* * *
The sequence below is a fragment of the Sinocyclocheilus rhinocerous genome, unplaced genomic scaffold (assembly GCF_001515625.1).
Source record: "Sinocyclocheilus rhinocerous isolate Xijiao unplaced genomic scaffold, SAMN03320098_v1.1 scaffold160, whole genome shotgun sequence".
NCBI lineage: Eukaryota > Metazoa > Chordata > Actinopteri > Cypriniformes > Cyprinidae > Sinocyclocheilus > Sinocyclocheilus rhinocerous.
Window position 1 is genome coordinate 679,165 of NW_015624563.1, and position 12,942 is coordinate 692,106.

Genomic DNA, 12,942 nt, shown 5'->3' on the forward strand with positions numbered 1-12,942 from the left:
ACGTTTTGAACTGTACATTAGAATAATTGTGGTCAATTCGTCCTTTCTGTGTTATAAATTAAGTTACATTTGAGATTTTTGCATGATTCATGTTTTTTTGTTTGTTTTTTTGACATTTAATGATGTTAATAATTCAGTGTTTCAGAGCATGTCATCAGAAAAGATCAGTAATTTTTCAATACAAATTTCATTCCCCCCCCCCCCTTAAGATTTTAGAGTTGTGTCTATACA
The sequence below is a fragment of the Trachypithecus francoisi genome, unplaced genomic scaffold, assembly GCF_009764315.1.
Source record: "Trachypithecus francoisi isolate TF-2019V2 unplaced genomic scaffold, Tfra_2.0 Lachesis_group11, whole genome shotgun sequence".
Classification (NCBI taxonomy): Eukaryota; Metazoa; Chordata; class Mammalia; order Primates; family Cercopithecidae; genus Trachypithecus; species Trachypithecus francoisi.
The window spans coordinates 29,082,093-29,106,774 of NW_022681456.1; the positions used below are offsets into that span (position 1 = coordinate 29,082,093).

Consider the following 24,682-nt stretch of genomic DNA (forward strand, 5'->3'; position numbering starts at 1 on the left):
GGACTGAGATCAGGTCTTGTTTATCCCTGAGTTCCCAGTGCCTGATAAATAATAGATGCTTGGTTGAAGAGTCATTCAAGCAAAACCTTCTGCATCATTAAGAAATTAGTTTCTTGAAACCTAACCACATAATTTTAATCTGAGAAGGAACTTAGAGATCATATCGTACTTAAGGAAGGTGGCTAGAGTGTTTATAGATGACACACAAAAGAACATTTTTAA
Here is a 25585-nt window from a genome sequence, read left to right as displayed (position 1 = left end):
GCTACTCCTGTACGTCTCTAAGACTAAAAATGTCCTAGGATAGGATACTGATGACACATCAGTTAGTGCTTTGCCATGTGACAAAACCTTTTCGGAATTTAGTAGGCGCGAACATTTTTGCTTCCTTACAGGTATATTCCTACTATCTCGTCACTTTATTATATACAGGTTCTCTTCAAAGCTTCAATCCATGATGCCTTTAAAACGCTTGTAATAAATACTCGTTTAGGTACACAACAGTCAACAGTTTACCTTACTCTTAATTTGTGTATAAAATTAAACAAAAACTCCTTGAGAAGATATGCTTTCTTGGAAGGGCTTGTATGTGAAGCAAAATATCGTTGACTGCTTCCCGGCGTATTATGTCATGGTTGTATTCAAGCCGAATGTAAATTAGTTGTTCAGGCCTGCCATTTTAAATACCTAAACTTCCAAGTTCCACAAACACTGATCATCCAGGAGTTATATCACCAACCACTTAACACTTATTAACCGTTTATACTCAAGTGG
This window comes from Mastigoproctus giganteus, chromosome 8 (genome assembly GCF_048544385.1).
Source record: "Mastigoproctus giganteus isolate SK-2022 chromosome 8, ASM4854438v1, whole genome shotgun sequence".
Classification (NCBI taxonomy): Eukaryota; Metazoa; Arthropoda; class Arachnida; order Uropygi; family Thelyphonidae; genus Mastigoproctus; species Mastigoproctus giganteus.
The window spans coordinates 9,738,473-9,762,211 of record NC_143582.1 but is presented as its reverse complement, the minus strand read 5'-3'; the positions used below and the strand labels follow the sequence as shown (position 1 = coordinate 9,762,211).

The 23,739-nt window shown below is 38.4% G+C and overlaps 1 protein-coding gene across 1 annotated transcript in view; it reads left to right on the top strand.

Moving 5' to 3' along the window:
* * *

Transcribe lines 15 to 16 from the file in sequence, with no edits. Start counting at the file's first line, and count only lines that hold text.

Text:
This window comes from Mastigoproctus giganteus, chromosome 8 (genome assembly GCF_048544385.1).
Source record: "Mastigoproctus giganteus isolate SK-2022 chromosome 8, ASM4854438v1, whole genome shotgun sequence".